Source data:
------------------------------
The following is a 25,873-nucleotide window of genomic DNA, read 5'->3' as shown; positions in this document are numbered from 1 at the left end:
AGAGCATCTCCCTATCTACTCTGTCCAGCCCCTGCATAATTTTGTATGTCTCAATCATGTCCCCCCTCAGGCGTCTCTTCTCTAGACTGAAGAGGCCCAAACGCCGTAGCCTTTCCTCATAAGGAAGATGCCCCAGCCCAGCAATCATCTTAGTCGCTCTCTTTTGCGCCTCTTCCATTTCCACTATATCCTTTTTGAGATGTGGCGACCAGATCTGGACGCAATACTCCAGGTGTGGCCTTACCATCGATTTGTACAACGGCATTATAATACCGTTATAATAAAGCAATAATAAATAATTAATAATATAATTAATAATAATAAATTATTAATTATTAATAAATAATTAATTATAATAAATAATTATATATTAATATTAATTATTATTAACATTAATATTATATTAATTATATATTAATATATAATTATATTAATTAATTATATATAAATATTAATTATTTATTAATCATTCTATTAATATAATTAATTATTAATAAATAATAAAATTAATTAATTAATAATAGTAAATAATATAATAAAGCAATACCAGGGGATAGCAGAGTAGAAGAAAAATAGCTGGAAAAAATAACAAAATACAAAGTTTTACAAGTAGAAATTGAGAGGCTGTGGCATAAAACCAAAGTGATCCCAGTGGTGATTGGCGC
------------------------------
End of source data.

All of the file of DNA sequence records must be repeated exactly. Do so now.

The following is a 25,873-nucleotide window of genomic DNA, read 5'->3' as shown; positions in this document are numbered from 1 at the left end:
AGAGCATCTCCCTATCTACTCTGTCCAGCCCCTGCATAATTTTGTATGTCTCAATCATGTCCCCCCTCAGGCGTCTCTTCTCTAGACTGAAGAGGCCCAAACGCCGTAGCCTTTCCTCATAAGGAAGATGCCCCAGCCCAGCAATCATCTTAGTCGCTCTCTTTTGCGCCTCTTCCATTTCCACTATATCCTTTTTGAGATGTGGCGACCAGATCTGGACGCAATACTCCAGGTGTGGCCTTACCATCGATTTGTACAACGGCATTATAATACCGTTATAATAAAGCAATAATAAATAATTAATAATATAATTAATAATAATAAATTATTAATTATTAATAAATAATTAATTATAATAAATAATTATATATTAATATTAATTATTATTAACATTAATATTATATTAATTATATATTAATATATAATTATATTAATTAATTATATATAAATATTAATTATTTATTAATCATTCTATTAATATAATTAATTATTAATAAATAATAAAATTAATTAATTAATAATAGTAAATAATATAATAAAGCAATACCAGGGGATAGCAGAGTAGAAGAAAAATAGCTGGAAAAAATAACAAAATACAAAGTTTTACAAGTAGAAATTGAGAGGCTGTGGCATAAAACCAAAGTGATCCCAGTGGTGATTGGCGC